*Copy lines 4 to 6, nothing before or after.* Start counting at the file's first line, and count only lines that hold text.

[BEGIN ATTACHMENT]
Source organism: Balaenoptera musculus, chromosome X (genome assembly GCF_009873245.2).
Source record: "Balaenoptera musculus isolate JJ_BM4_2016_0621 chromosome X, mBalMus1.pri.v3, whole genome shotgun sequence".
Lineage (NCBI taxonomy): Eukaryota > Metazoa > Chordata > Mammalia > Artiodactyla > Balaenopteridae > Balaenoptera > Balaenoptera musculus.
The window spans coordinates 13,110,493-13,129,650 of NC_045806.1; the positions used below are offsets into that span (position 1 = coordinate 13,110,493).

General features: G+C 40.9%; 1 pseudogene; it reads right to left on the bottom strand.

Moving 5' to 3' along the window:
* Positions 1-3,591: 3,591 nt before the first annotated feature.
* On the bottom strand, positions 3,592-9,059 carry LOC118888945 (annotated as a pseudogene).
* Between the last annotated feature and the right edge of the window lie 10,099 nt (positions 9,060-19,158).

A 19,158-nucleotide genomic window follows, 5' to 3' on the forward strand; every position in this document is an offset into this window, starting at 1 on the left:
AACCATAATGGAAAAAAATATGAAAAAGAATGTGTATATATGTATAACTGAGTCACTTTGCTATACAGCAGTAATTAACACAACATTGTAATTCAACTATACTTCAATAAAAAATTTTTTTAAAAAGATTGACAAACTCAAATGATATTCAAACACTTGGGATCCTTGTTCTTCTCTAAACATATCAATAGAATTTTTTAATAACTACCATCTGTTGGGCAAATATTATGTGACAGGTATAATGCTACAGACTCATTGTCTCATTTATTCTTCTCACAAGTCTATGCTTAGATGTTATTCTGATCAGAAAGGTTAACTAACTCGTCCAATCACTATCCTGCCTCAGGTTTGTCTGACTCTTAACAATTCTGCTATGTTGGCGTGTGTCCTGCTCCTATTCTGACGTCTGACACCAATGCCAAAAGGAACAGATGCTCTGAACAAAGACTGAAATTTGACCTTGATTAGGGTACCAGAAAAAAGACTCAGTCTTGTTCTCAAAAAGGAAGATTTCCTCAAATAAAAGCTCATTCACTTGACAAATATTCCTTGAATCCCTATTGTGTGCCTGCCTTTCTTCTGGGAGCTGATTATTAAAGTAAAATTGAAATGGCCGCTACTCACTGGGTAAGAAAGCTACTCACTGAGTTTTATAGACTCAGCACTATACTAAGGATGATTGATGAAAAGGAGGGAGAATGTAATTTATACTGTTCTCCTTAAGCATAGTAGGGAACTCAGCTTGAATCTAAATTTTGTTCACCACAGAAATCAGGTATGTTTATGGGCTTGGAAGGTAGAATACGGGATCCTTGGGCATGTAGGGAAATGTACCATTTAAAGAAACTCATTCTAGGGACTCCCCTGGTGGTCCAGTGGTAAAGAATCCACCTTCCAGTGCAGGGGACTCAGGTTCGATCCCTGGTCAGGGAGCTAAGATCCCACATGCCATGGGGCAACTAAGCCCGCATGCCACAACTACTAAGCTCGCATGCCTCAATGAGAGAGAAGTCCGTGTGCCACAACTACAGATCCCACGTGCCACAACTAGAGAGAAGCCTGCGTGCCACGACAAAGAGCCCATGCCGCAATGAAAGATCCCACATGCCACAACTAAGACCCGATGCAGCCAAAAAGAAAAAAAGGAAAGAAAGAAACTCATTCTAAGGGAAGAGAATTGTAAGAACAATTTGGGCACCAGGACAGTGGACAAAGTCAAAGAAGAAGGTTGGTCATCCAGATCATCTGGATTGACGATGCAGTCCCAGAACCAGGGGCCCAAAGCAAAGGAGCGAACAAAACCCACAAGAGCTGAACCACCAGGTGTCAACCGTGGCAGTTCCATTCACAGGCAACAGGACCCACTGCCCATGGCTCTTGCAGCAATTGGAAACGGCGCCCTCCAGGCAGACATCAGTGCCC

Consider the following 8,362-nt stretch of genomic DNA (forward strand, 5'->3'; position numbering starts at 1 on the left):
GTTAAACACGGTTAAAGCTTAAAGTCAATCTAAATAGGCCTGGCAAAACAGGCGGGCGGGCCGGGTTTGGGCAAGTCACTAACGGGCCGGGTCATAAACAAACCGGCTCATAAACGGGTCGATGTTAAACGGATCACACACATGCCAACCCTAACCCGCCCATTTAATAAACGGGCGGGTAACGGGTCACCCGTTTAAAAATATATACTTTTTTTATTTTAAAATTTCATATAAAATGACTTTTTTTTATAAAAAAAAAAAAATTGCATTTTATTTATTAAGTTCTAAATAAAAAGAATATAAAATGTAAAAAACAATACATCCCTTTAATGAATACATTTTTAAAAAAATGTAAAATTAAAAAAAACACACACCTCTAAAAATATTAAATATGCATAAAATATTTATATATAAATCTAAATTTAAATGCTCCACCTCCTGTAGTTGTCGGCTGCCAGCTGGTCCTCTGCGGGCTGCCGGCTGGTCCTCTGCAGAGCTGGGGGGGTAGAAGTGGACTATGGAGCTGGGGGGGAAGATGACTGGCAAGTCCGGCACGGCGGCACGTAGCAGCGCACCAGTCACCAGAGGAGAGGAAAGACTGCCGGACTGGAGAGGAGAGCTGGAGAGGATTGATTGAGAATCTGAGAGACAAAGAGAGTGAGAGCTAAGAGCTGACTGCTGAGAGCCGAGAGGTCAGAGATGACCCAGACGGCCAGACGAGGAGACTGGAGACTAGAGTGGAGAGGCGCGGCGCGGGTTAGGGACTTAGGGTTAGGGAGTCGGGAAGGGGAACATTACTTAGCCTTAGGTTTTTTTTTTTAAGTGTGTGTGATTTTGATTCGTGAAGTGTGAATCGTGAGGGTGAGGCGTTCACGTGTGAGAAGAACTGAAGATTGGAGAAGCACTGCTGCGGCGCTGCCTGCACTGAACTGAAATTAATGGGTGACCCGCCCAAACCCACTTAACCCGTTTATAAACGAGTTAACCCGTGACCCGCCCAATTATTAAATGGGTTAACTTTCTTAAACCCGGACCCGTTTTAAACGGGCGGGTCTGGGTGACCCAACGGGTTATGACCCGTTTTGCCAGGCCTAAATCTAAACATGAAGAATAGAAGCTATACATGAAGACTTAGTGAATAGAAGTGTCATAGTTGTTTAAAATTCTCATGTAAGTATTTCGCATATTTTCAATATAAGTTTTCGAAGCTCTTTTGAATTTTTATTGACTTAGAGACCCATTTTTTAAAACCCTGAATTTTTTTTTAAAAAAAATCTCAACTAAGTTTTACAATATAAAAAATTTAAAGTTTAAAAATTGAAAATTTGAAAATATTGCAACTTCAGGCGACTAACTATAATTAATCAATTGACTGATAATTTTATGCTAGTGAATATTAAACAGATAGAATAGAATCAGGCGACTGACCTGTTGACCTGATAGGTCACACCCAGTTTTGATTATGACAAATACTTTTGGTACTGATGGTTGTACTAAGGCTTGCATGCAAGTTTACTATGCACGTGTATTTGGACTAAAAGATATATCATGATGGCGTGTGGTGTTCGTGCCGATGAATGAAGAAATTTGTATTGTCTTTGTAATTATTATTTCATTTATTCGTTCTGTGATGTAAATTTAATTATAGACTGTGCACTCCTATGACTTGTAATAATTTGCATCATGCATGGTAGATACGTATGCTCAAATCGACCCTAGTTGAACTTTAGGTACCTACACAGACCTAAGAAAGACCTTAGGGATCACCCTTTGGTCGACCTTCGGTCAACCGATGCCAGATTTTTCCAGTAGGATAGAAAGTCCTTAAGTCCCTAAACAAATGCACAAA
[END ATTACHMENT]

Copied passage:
The window spans coordinates 13,110,493-13,129,650 of NC_045806.1; the positions used below are offsets into that span (position 1 = coordinate 13,110,493).

General features: G+C 40.9%; 1 pseudogene; it reads right to left on the bottom strand.

Moving 5' to 3' along the window: